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Scottish National Dictionary (1700–)

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First published 1941 (SND Vol. II). Includes material from the 1976 supplement.

CADGY, CADGIE, Caidgie, Cagie, Cagy, Caigy, Kadgy, Kedgy, adj. and adv. [′kɑdʒi, ′kedʒi, ′kɛdʒi]

1. adj.

(1) Cheerful, in good spirits; friendly, “affectionately kind, or hospitable” (Lnk., Rxb., Dmf. 1825 Jam.2); “brisk, lively” (Dmf. 1899 J. Shaw Country Schoolmaster 350, kedgy). Known to Abd.22, Fif.10, Lnk.3 1938.Sc. 1788 Scots Mag. 559:
As gin ye'd drunk out o' ae dush Till ye were kedgy.
Sc. 1819 Scott Bride of Lamm. xii.:
The gudeman will be blythe to see you — ye nar saw him sae cadgy in your life.
Abd. 1891 J. Ogg Glints i' the Gloamin' 41:
“Agreed, I'll dee't,” said the kadgy aul' man, As grinnin' he tak's his leave.
Ayr. 1822 Galt Provost xliii.:
The old man, cagie with what he had gotten, stood in the Causey opposite to Mr M'Vest's door.
Dmf. 1925 W. A. Scott in Trans. Dmf. and Gall. Antiq. Soc. 19:
Caidgie, friendly. They were unco caidgie-weys aboot yin anither.
Dwn. 1844 R. Huddleston Poems and Songs 79:
Wi' courage bauld charm'd ower their sads, An' cagy shillin's fistin'.

(2) Dotingly amorous (Fif.10 1938).Hdg. 1885 “S. Mucklebackit” Rural Rhymes, etc. 179:
Gentlemen, I'm clean gane gyte an' ramfeezled gin the auld cadgie fule be-na owre the lugs in love.

(3) Eager, willing.m.Sc. a.1846 A. Rodger Poems, etc. (1897) 57:
O leeze me on whisky! it gies us new life, It mak's us aye cadgy to cuddle the wife.

2. adv. Cheerfully (Kcb.1 1938). Also comparative cadgier.Rnf. 1807 R. Tannahill Poems and Songs 121:
Oddsaffs! my heart neer did wallop cadgier Than whan the Laird took Harry for a sodger.
Kcb. 1896 S. R. Crockett The Grey Man xxii.:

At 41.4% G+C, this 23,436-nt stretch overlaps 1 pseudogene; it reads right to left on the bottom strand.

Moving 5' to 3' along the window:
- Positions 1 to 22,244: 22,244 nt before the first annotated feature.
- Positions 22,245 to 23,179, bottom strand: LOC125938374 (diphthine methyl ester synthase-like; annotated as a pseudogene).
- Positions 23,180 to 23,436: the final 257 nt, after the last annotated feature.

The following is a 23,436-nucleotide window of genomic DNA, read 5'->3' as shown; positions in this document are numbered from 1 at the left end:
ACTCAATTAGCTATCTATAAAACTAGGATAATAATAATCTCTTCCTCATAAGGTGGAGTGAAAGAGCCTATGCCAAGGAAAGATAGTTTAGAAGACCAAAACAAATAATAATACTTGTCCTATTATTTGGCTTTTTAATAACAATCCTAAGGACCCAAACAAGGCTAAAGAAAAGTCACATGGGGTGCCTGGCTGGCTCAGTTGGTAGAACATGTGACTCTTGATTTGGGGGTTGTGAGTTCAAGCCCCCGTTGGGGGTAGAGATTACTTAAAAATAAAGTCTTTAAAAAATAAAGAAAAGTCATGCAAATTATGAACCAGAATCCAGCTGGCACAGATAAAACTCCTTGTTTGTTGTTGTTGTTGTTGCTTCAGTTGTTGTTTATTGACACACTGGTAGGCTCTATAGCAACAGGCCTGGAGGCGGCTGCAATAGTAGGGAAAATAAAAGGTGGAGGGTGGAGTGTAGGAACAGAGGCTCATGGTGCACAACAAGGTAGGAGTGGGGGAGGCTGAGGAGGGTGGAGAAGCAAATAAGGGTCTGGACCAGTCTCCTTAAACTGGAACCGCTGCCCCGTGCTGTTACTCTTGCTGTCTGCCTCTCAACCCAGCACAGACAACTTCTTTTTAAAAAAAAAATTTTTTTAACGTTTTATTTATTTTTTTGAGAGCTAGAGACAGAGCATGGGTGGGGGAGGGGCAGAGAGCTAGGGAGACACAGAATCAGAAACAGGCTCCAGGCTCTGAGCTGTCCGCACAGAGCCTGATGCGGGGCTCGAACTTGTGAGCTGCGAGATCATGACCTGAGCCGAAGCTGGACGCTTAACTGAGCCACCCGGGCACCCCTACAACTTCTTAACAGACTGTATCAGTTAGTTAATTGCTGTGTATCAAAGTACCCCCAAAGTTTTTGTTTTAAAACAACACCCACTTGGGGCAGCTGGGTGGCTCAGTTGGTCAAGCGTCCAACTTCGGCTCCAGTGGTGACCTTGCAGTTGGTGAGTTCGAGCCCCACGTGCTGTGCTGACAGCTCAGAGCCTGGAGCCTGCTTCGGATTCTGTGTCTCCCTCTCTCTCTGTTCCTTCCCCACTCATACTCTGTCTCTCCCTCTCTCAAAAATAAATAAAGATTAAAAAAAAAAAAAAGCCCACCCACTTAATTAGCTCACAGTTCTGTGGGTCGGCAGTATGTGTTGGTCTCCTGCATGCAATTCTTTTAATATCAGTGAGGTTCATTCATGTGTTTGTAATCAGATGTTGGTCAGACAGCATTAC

Walking together very caigy and jocose.

Hence (1) cadgily, cagily, caigily, adv., cheerfully; in friendly manner; (2) caidginess, n., (a) wantonness; (b) gaiety, sportiveness (Sc. 1825 Jam.2); (c) affectionate kindness (Lnk. Ib.).(1) Sc. 1724–1727 Ramsay T. T. Misc. (1733) 84:
My doughter's shoulders he 'gan to clap, And cadgily ranted and sang.
Edb. 1772 R. Fergusson Sc. Poems (1925) 22:
Auld Reikie gies them shelter, Whare cadgily they kiss the cap, An' ca't round helter-skelter.
Ayr. 1822 Galt Sir A. Wylie II. i.:
What, noo, was you and the auld leddy after, when ye were linking and slinking sae cagily wi' ane anither in holes and corners?
Kcb. 1901 Crockett Cinderella ix.: 
Ah, Megsy, gin I had my will o't ye should be sittin' caigily at mine!

[O.Sc. has caige, v., ? to act wantonly, with only one rather doubtful example (1603) in D.O.S.T. Cf. Dan. kaad, from O.N. kât-r, contented, cheerful, gay, which may belong to the same root as Lat. gaudere, to rejoice (Falk and Torp). D.O.S.T. gives cady, wanton (of obscure origin), which might link up with this.]

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"Cadgy adj., adv.". Dictionary of the Scots Language. 2004. Scottish Language Dictionaries Ltd. Accessed 27 Sep 2022 <>



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